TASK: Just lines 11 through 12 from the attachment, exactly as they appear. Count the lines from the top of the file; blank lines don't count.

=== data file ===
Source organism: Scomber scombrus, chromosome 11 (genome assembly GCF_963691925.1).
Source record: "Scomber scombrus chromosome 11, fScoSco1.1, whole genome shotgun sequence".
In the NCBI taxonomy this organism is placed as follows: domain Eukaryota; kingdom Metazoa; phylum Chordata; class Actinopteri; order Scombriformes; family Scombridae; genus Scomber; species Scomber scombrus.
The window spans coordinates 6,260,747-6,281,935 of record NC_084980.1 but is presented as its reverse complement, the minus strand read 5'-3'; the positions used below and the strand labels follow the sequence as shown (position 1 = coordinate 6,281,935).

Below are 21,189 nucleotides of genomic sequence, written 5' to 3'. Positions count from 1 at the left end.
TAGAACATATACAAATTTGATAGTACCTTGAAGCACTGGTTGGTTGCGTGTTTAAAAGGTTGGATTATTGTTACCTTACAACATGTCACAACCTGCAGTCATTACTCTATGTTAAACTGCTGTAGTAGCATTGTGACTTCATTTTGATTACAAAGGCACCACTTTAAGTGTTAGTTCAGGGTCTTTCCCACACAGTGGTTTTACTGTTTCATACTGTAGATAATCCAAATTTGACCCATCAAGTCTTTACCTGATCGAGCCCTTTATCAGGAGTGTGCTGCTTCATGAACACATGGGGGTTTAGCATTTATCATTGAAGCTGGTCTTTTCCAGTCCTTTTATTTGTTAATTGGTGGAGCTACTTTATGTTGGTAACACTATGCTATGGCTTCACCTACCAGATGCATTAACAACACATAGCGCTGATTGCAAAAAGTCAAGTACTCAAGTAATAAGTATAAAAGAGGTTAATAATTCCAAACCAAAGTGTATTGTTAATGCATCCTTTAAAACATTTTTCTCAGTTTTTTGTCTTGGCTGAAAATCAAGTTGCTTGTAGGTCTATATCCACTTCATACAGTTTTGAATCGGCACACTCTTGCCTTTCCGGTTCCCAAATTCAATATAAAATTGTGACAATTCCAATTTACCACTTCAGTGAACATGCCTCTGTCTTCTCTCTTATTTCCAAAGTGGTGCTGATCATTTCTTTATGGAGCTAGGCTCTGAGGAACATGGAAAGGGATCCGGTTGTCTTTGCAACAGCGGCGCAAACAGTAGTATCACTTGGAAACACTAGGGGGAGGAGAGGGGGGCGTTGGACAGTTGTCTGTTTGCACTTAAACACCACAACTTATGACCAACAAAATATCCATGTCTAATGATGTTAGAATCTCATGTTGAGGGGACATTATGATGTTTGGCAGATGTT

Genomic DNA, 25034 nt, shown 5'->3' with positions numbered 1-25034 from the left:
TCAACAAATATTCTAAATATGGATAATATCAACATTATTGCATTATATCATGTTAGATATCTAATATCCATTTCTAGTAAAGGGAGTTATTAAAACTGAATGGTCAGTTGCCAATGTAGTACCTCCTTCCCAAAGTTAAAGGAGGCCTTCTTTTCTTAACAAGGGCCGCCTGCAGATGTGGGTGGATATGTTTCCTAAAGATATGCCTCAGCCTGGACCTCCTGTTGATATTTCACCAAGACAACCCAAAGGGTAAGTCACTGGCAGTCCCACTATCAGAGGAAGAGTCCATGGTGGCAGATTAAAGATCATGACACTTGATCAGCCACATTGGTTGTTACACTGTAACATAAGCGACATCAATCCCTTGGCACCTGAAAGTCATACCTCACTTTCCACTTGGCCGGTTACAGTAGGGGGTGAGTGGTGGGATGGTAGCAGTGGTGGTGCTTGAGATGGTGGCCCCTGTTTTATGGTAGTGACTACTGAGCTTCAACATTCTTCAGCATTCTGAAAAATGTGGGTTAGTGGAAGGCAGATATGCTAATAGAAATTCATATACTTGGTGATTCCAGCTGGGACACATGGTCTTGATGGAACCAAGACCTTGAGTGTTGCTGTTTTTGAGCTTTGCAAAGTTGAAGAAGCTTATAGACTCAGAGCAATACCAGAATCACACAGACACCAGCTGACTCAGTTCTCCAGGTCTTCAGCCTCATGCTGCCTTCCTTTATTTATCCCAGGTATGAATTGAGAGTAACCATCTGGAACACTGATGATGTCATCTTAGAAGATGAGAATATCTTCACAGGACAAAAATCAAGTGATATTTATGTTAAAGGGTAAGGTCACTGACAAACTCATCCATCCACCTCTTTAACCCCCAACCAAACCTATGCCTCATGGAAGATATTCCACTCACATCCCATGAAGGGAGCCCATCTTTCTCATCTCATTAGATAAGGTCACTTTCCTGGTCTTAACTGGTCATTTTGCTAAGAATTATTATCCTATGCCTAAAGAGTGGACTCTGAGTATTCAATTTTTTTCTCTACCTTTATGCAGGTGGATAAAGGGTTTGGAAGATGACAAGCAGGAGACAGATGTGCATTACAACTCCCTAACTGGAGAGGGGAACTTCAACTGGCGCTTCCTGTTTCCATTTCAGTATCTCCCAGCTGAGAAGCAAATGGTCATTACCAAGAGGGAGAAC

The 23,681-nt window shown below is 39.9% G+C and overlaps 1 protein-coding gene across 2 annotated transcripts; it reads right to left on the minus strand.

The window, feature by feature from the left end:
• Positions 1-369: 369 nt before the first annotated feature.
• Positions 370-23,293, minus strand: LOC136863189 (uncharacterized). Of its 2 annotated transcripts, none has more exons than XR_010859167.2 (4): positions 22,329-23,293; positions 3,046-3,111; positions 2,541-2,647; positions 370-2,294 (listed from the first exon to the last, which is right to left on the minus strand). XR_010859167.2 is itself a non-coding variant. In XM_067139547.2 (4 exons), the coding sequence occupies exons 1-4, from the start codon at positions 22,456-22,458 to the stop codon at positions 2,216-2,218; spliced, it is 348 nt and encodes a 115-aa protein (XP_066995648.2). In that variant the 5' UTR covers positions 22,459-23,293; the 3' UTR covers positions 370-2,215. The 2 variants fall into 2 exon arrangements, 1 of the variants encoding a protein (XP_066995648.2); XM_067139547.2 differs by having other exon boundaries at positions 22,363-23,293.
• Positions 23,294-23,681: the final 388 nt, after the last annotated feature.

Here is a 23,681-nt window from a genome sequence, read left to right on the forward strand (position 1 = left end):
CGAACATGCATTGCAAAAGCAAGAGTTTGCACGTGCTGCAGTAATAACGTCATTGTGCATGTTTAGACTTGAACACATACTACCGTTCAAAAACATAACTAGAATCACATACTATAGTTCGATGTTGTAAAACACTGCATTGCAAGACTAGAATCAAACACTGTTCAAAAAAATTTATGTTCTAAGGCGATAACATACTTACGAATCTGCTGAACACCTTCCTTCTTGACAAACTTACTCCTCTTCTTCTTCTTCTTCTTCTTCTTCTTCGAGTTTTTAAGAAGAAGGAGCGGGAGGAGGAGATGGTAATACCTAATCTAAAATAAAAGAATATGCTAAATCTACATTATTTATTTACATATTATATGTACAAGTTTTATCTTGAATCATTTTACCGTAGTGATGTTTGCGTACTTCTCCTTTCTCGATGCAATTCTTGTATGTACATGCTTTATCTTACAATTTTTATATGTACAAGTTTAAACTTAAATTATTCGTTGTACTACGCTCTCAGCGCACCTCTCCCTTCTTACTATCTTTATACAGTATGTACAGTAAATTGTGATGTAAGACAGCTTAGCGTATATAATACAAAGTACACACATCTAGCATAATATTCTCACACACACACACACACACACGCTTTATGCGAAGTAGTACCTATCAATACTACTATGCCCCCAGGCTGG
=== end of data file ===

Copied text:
• Positions 1-369: 369 nt before the first annotated feature.
• Positions 370-23,293, minus strand: LOC136863189 (uncharacterized). Of its 2 annotated transcripts, none has more exons than XR_010859167.2 (4): positions 22,329-23,293; positions 3,046-3,111; positions 2,541-2,647; positions 370-2,294 (listed from the first exon to the last, which is right to left on the minus strand). XR_010859167.2 is itself a non-coding variant. In XM_067139547.2 (4 exons), the coding sequence occupies exons 1-4, from the start codon at positions 22,456-22,458 to the stop codon at positions 2,216-2,218; spliced, it is 348 nt and encodes a 115-aa protein (XP_066995648.2). In that variant the 5' UTR covers positions 22,459-23,293; the 3' UTR covers positions 370-2,215. The 2 variants fall into 2 exon arrangements, 1 of the variants encoding a protein (XP_066995648.2); XM_067139547.2 differs by having other exon boundaries at positions 22,363-23,293.